The BBC and ITV are losing ground to big US streaming services post-lockdown, with new viewers sticking with Disney+, Amazon and Netflix even as audiences for traditional broadcasters fall to more normal levels.
The annual report on viewing habits by Ofcom, the UK’s media regulator, noted the dramatic inroads made by streaming services since the coronavirus crisis, with sign-ups rising by 12m and overall viewing time doubling.
The accelerated shift to online viewing was particularly marked with younger people. Under 34s watched almost six and a half hours of audiovisual content — a more than 40 per cent increase during lockdown — including two hours of streamed content every day.
Crucially as broadcast television viewing time fell sharply in June, following the easing of movement restrictions, subscription services retained almost three-quarters of the extra viewing time they had gained during lockdown.
While broadcasters enjoyed some success on their streaming services — such as iPlayer, ITV Hub and All4 — the services claimed only a minute more viewing during April, while over the same period subscription services rose by 37 minutes.
Disney+, which launched its service on the first day of the UK lockdown, was used by 16 per cent of all adults online and about a third of homes with children aged 3-11.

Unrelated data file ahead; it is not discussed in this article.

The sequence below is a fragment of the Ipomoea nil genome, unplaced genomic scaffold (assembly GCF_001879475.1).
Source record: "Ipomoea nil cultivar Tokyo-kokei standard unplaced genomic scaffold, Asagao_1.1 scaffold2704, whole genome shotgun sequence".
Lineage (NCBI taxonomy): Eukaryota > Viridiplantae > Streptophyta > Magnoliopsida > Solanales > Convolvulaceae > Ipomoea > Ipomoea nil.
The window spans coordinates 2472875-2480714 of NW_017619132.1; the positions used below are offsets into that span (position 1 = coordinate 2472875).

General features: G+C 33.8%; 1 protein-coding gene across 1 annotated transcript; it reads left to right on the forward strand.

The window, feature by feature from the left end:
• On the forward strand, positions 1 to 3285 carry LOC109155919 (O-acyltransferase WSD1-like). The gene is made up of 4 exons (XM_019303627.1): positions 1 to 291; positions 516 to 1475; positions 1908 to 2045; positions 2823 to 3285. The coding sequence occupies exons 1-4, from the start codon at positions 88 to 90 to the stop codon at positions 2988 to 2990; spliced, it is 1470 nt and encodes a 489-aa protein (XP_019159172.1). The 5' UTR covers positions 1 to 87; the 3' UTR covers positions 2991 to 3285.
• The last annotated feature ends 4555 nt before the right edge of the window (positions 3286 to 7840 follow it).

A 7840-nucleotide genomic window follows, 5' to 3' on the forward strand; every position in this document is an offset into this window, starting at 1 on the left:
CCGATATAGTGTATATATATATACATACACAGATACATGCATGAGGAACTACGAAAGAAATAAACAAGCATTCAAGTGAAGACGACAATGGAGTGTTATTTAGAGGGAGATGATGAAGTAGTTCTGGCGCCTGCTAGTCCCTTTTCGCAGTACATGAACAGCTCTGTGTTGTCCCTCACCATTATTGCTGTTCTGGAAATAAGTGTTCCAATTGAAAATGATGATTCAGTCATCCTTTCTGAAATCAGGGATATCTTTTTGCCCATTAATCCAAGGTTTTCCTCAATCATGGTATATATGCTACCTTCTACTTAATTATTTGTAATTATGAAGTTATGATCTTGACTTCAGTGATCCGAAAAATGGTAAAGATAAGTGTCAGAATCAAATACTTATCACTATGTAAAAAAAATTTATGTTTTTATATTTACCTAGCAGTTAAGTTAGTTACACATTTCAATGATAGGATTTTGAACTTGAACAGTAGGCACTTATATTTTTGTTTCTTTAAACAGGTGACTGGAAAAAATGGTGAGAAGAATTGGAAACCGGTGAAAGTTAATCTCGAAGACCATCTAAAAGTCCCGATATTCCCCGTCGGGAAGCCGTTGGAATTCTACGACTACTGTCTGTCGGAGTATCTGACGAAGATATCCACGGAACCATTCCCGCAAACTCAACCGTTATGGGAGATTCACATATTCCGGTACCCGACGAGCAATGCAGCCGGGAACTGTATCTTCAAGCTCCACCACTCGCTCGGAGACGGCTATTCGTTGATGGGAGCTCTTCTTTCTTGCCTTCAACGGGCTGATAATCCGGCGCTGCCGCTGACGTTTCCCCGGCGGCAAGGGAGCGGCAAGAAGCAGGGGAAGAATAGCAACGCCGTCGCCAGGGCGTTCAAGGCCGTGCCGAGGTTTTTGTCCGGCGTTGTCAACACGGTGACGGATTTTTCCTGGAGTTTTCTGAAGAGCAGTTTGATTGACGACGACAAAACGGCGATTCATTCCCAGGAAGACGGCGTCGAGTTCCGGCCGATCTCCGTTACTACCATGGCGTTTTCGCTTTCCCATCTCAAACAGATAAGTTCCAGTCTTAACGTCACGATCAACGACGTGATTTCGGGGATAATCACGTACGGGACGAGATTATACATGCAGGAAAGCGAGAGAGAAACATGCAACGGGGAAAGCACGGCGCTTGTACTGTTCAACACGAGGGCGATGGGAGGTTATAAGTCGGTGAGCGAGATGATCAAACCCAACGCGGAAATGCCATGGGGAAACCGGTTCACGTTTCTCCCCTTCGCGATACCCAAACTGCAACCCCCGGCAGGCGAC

Within months, it became the third most popular adult streaming service — overtaking Sky’s Now TV — and became more popular with younger children than the BBC iPlayer, which suffered a decline in use.
While Ofcom noted a huge rise in audience figures for public service broadcasters [PSBs] as people sought news in the early days of the pandemic, it described the gains as “short lived”. By June 2020 the combined viewing share of PSBs — such as the BBC, ITV and Channel 4 — had fallen to 54.6 per cent, its lowest level since August 2019.
“Lockdown led to a huge rise in TV viewing and video streaming,” said Yih-Choung Teh, Ofcom’s strategy and research group director.
“The pandemic showed public service broadcasting at its best, delivering trusted news and UK content that viewers really value. But UK broadcasters face a tough advertising market, production challenges and financial uncertainty. So they need to keep demonstrating that value in the face of intense competition from streaming services.”
Noting the “especially tough” environment for commercial public broadcasters, Ofcom estimated television advertising revenues would fall by 17-19 per cent in 2020.
“Channel 4 is likely to be the broadcaster hardest hit by the pandemic, owing to its reliance on advertising revenue and its lower access to liquidity compared to ITV,” Ofcom concluded.
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